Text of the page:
In the second form, the propulsion system continuously monitors selected frequencies on the input power lines and forces a shut-down of the propulsion system if the monitored frequencies have an amplitude above a predetermined minimum value. Periodically, the propulsion system automatically switches to a self-test mode when the system is not in a motoring or braking mode. The frequency monitoring system detects current/voltage on the input power lines and couples signals from the current/voltage detector to a band-pass filter set at a frequency of interest (the signalling frequency used on the transit system). The output from the band-pass filter is supplied to an analog-to-digital (A/D) converter and from there to a microcomputer controlling the propulsion system. Operation of the monitoring system is verified by periodically injecting a signal at the frequency of interest into the band-pass filter and confirming detection at the microcomputer. This self-test feature eliminates the need for redundant systems common in the prior art.
For a better understanding of the present invention, reference may be had to the following detailed description taken in conjunction with the accompanying drawings in which:
FIG. 1 is a simplified partial block diagram, partial schematic of a power system for an electric traction motor vehicle useful in explaining the present invention;
FIG. 2 is a simplified block diagram of a filter check circuit in accordance with one aspect of the present invention;
FIG. 3 is a capacitor discharge characteristic used in one form of the present invention;
FIG. 4 is a band-pass filter characteristic used in another form of the present invention;
FIG. 5 is a flow chart of the program implemented for evaluating FIG. 3; and
FIG. 6 is a flow chart of the program implemented for evaluating FIG. 4.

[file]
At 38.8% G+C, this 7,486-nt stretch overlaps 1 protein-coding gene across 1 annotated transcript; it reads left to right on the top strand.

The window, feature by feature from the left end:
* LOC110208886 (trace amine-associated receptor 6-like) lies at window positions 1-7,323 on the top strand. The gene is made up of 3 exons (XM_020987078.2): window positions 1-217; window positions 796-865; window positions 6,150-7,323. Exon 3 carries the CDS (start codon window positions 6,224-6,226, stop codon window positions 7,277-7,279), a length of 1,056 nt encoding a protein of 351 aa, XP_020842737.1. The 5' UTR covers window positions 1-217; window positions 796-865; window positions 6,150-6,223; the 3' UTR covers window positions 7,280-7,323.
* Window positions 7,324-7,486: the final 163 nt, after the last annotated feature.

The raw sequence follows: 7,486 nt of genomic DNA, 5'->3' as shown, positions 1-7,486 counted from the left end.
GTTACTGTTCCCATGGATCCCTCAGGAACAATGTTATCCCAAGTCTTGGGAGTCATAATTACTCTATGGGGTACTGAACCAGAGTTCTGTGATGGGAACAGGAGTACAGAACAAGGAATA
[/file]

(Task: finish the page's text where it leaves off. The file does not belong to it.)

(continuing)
Referring now to FIG. 1, there is shown a power conversion system 10 for conveying power between a DC power source 12 and an electric load comprising first and second motors 16 and 18 electrically connected in parallel. In one application of the invention, the motors 16 and 18 are three-phase AC induction-type traction motors used for propelling a transit vehicle (not shown), and the DC source 12 comprises a wayside power distribution system including either a third rail or an overhead catenary with which a current collector on the vehicle makes sliding or rolling contact. In FIG. 1, the relatively positive line 17 represents such a current collector, and the negative line 19 represents a conductor in contact with a grounded rail serving as the other terminal of the DC source. Alternatively, the power conversion system 10 on board the vehicle may be connected to the source via a two-wire trolley in contact with two parallel conductors of an overhead catenary. The magnitude of the unipolarity voltage between the lines 17 and 19 is typically in a range from 600 volts normal to 800 volts maximum, and each of the motors 16 and 18 typically has a full-load rating on the order of 300 horsepower more or less.